A few months earlier, on February 11, it was Livni who was in a joking mood. During an otherwise serious meeting about regional security, the subject of Jordan came up in a discussion about whether a future Palestinian state would be de-militarized. “What do you want from Jordan?” Qurei asked the Israelis. “A Palestinian state,” Livni responded. “This is a joke. I didn’t mean that.”
Exactly a week earlier, as the two sides discussed Hamas’ control of Gaza, there was this exchange:
Qurei: Do you remember Rabin’s saying: “I hope to sleep and wake up and see that the sea has swallowed Gaza.”
Livni: We’ve a saying too. When you want to curse somebody you tell him “Go to hell” but we shorten it and say “Go to Gaza.”
But the exchanges weren’t always awkward. On June 30, 2008, as Livni was gearing up to run in the Kadima party’s leadership election, Qurei said fawningly, “I would vote for you.” A few months before that Qurei had similarly sweet words for Rice, telling her, “You bring back life to the region when you come.”
Throughout the talks, some of the officials didn’t seem to lose sight of their own importance. Two months after the Annapolis summit that helped kick off the new round of negotiations, chief Palestinian negotiator Saeb Erekat said, “Whoever will be able to reach an agreement to solve this conflict will be the most important figure in the region after Jesus Christ!”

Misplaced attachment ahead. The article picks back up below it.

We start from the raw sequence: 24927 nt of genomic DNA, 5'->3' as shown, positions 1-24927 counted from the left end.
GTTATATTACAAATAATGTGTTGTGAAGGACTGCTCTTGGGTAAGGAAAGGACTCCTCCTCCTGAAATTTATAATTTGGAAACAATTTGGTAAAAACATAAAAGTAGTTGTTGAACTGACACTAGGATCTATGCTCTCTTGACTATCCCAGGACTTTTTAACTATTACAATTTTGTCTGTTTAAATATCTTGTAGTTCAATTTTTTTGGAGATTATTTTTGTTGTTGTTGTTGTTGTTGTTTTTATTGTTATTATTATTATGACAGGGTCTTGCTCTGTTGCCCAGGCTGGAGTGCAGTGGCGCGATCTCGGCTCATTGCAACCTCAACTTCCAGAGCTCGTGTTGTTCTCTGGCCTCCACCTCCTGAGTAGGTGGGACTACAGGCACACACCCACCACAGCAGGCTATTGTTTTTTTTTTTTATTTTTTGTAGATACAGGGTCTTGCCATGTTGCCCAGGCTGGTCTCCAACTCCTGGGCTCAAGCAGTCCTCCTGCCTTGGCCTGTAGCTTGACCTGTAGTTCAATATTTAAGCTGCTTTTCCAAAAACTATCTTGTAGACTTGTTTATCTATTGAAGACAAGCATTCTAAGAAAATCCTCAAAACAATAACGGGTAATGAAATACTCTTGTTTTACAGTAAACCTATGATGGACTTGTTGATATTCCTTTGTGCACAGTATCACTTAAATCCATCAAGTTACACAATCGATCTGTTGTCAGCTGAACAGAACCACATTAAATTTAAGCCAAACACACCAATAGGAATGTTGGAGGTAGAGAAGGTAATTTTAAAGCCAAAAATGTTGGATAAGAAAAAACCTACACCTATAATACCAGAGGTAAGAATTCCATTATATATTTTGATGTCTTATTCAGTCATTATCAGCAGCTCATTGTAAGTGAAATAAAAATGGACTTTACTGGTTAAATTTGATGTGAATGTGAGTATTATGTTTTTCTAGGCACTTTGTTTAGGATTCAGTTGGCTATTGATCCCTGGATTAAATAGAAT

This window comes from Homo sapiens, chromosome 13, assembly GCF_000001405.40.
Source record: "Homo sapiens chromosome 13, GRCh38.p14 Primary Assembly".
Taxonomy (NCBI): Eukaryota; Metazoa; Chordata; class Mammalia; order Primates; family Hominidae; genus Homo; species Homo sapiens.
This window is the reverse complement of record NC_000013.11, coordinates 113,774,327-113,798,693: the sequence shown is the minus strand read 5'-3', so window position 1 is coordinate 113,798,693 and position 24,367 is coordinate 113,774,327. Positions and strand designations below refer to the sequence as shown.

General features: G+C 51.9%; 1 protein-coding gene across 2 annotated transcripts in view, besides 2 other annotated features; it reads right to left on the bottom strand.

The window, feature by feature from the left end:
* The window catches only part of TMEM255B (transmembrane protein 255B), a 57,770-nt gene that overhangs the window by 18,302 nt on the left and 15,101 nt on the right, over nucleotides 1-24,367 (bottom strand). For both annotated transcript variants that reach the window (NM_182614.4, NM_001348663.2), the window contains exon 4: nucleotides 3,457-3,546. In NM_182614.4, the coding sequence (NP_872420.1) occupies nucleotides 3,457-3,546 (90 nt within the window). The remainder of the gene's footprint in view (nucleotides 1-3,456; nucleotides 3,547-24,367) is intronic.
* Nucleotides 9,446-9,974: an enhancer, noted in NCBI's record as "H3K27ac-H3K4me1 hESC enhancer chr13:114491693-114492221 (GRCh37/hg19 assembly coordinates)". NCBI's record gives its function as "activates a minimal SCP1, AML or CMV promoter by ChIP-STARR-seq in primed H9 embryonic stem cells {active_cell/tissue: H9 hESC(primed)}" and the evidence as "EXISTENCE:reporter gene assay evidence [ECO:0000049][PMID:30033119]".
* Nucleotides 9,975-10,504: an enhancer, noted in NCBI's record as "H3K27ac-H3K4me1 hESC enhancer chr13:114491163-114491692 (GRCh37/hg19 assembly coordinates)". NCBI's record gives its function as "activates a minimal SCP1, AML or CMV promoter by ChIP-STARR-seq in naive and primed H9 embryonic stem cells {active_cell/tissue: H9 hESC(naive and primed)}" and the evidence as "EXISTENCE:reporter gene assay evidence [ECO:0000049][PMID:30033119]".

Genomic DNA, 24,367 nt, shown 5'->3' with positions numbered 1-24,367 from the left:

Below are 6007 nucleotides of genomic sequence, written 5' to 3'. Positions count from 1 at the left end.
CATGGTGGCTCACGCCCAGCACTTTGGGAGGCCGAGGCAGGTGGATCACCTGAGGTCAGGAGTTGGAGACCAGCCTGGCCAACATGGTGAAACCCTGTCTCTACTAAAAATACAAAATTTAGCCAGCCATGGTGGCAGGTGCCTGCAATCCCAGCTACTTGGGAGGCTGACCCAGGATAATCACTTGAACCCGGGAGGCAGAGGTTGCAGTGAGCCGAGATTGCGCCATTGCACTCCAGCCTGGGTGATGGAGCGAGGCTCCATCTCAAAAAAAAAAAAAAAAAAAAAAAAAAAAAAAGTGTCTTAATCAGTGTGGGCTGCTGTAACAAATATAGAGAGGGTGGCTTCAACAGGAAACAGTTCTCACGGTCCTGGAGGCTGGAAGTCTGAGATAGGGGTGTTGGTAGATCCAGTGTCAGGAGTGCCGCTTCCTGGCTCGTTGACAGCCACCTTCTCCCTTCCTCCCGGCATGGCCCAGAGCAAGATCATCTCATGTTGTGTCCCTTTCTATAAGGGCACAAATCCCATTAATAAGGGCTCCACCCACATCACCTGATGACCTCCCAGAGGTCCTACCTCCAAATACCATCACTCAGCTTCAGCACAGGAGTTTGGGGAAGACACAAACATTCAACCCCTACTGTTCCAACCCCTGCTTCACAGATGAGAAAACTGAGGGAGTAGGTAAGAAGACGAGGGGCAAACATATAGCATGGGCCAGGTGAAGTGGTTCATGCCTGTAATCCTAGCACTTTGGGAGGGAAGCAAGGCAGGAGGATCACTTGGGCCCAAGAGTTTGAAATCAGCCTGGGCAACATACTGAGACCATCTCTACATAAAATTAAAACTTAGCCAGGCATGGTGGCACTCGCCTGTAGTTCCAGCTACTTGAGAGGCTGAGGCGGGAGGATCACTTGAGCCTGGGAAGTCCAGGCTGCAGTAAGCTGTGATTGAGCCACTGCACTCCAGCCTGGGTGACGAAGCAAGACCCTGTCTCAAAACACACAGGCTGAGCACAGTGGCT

But just three months later, Erekat seemed beaten down by the demands of duplicity that are often intrinsic to the negotiating process. Here’s what he told Israeli officials on May 11, 2008:
Erekat: I’m lying, I’ve been lying for the last weeks.
Yossi Gal: Between jogging?
Erekat: No, no, lying, lying. I was in Cairo, I was in Jordan, I was in America. Everybody is asking me what is going on Israel, what is Olmert going to do?
Gal: And you are telling everyone we are on the verge of success.
Erekat: And I always tell them this is an internal Israeli matter, a domestic Israeli matter and I keep lying. If somebody sneezed in Tel-Aviv, I get the flu in Jericho, and I have to lie. So that’s my last week- all lies.
Gal: As a professor of negotiations, you know that white lies are allowed now and then.
Erekat: I’m not complaining, I’m admitting – and sometimes I don’t feel like lying.
Gal: Well, around this table we won’t be lying.